It is not uncommon to stumble upon live videos while scrolling through Facebook. And for the hundreds of people who follow Army wife Sofia de Falco — who is an adjunct professor of Italian language and literature — it is not uncommon to come across her videos where she is smiling and dancing, uplifting them with a joyful and serene expression on her face. As the hundreds of comments on her posts highlight, Sofia is a source of inspiration and a true beacon of light to many.
But in those videos, Sofia is in a hospital room, wearing a shirt that lightly uncovers the right side of her chest, revealing the central venous catheter that feeds her chemotherapy medicine directly into her bloodstream.
In February 2019, Sofia was diagnosed with lymphoma. “I found a lump in my groin,” Sofia said. “But I didn’t give it much thought because it wasn’t the first time. I always had them removed and nothing suspicious ever came of it.”
During her Christmas vacation in Naples, Italy — where she is originally from — Sofia developed a dry and irritating cough. “I decided to go to a local doctor and see if there was anything he could do.” After the doctor dismissed her because he couldn’t find anything wrong, Sofia made a follow-up appointment with her PCM in Virginia, where she and her family are stationed.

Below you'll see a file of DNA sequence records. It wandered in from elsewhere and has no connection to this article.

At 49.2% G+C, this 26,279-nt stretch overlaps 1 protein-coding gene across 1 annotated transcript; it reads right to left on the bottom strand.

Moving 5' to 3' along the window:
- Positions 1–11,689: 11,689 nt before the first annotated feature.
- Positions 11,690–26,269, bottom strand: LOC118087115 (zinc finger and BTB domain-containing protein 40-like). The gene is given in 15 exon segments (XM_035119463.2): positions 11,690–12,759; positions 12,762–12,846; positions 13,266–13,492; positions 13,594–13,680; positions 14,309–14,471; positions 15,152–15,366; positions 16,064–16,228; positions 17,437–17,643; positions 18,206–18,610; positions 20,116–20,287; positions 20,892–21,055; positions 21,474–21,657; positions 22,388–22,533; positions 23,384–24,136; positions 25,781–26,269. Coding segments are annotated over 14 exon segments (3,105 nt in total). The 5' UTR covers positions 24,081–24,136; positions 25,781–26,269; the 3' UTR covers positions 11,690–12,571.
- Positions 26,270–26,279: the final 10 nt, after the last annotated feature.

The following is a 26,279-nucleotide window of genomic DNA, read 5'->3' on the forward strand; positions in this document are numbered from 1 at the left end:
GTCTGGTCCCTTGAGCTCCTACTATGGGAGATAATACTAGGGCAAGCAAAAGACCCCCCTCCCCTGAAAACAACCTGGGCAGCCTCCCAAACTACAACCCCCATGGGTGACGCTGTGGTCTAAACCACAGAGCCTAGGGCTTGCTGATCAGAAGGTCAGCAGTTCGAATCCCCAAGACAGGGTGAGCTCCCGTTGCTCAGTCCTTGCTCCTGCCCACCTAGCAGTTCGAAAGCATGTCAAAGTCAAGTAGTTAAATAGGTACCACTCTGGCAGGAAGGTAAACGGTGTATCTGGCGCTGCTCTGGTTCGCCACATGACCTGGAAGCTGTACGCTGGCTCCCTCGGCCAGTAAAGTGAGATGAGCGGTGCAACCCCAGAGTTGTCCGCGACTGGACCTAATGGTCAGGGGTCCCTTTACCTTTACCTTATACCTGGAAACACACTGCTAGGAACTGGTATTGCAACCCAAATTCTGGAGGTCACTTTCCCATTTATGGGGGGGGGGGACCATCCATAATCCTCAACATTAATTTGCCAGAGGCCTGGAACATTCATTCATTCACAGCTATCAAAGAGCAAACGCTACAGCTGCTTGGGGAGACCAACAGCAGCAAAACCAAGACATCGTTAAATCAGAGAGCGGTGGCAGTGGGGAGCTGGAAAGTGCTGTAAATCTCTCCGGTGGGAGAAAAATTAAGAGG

“As I was leaving my PCM’s office,” Sofia said, “I turned around and told him about the lump in my groin, which had grown in size by then.” The doctor had Sofia lie down, checked the lump and told her to see a hematologist and a surgeon. Although he didn’t explicitly verbalize it at the time, the doctor suspected Sofia had lymphoma.
He was right. “Since February 2019, I have been going through countless tests and surgical procedures,” Sofia revealed. After being told the first round of chemotherapy — which she faced in “warrior mode,” she said — had worked and she was clear, in November 2019 Sofia’s positive attitude and bright outlook on life was put to the test again. “The cancer came back,” she said. “And this time, I have to fight even harder.” Sofia will have to undergo a stem cell transplant and several rounds of high-dose chemotherapy.